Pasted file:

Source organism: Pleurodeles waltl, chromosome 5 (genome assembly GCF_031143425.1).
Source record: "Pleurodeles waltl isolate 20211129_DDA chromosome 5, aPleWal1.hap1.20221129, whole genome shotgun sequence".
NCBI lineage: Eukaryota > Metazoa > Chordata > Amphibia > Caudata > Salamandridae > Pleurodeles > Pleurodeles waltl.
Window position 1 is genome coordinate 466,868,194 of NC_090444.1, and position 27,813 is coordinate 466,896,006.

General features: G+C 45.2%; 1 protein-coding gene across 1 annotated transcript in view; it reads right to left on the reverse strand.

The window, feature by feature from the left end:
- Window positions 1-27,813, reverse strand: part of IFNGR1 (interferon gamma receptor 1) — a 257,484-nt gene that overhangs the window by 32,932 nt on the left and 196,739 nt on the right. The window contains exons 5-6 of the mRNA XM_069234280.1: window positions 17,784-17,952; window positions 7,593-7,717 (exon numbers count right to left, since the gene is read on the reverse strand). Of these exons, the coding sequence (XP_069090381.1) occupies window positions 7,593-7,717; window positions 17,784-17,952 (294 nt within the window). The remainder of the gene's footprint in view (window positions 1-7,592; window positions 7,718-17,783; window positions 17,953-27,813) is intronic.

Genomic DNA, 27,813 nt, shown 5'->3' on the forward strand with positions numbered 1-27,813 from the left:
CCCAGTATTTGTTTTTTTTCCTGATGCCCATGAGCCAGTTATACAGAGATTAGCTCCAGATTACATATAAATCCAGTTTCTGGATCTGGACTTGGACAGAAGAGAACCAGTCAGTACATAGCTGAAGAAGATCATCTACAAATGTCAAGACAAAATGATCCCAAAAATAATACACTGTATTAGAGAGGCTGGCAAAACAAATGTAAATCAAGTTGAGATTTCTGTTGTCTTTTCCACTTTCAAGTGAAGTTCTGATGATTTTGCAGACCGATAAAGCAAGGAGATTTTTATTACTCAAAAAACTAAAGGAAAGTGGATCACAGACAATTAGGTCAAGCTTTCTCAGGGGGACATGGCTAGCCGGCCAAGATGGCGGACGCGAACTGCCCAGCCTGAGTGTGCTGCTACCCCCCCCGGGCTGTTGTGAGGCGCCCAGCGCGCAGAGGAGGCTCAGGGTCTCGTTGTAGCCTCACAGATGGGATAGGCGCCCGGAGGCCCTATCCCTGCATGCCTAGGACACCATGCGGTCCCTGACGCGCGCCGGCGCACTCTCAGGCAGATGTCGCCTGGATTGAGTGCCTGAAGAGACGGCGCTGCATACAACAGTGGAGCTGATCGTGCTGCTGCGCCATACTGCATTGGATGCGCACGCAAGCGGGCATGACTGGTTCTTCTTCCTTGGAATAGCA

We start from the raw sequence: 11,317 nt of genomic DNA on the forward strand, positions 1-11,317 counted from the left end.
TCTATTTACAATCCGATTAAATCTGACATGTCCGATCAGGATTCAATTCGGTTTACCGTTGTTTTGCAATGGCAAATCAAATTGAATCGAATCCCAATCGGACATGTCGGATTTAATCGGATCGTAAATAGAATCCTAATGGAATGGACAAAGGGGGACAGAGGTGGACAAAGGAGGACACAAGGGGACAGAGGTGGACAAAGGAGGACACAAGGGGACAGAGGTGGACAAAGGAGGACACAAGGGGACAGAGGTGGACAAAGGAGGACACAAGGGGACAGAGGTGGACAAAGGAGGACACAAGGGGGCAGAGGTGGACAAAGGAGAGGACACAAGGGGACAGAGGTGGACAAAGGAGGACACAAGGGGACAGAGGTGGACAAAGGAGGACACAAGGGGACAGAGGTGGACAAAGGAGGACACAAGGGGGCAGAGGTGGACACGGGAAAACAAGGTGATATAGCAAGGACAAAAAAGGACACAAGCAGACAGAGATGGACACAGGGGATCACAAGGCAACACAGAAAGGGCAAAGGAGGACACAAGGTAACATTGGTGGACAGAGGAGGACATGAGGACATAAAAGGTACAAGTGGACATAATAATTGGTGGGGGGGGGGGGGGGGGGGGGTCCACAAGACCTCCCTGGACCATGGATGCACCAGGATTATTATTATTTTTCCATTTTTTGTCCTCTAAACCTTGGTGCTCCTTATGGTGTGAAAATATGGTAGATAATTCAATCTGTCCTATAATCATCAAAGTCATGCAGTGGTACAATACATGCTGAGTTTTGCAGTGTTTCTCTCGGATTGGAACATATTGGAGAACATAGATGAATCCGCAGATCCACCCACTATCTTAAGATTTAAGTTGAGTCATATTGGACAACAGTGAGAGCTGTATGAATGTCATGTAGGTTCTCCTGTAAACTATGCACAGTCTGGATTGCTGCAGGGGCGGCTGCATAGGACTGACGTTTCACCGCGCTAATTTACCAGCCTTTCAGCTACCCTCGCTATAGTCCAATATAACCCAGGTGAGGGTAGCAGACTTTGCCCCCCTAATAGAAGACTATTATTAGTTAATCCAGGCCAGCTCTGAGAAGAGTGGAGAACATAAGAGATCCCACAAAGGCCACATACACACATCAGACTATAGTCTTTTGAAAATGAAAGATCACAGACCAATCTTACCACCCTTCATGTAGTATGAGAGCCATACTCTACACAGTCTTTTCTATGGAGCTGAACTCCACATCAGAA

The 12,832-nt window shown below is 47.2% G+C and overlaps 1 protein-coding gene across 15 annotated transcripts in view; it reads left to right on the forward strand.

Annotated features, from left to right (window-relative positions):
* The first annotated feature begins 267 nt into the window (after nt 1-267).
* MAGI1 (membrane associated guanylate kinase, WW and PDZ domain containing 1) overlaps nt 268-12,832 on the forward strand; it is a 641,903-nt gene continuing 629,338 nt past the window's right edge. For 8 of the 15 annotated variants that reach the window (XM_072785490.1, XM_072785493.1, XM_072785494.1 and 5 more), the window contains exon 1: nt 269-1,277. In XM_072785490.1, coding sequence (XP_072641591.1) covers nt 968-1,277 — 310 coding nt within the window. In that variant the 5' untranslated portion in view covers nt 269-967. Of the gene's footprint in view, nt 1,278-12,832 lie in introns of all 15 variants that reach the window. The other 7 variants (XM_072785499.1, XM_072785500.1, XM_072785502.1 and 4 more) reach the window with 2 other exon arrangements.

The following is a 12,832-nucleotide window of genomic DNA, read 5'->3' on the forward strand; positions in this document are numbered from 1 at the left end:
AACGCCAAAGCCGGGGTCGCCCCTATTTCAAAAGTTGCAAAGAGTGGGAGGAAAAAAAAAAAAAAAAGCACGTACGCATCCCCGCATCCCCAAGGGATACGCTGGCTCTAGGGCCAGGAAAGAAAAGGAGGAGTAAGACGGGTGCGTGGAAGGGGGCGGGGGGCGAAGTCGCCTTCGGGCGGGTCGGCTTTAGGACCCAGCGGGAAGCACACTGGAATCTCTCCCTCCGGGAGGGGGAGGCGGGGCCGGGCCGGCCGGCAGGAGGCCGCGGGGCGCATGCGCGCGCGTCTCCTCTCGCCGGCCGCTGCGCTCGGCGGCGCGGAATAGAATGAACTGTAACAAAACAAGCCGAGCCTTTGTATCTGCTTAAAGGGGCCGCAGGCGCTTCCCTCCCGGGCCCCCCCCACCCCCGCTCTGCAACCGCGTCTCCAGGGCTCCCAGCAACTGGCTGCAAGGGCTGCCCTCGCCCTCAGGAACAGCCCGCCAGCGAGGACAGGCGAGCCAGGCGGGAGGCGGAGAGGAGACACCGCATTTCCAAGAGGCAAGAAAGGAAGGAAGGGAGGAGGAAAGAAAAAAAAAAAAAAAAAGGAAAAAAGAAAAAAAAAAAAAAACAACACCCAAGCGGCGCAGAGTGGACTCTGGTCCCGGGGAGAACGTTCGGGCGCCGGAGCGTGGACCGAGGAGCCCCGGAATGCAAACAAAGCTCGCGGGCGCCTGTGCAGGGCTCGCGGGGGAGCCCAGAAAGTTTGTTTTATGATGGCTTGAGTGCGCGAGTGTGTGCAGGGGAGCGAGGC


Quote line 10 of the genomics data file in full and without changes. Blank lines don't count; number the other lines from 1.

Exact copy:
We start from the raw sequence: 11,317 nt of genomic DNA on the forward strand, positions 1-11,317 counted from the left end.